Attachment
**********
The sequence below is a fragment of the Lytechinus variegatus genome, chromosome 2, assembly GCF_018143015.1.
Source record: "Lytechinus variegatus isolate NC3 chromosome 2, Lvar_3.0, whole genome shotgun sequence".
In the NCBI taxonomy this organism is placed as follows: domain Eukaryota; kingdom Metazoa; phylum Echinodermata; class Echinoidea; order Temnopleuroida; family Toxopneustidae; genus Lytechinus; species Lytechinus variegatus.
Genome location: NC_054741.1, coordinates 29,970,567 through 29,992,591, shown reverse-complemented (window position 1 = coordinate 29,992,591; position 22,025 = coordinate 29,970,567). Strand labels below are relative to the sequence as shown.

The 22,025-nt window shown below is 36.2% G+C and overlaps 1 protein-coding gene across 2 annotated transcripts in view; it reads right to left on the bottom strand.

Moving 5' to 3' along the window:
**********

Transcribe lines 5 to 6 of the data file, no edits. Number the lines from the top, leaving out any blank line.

The 22,025-nt window shown below is 36.2% G+C and overlaps 1 protein-coding gene across 2 annotated transcripts in view; it reads right to left on the bottom strand.

Moving 5' to 3' along the window: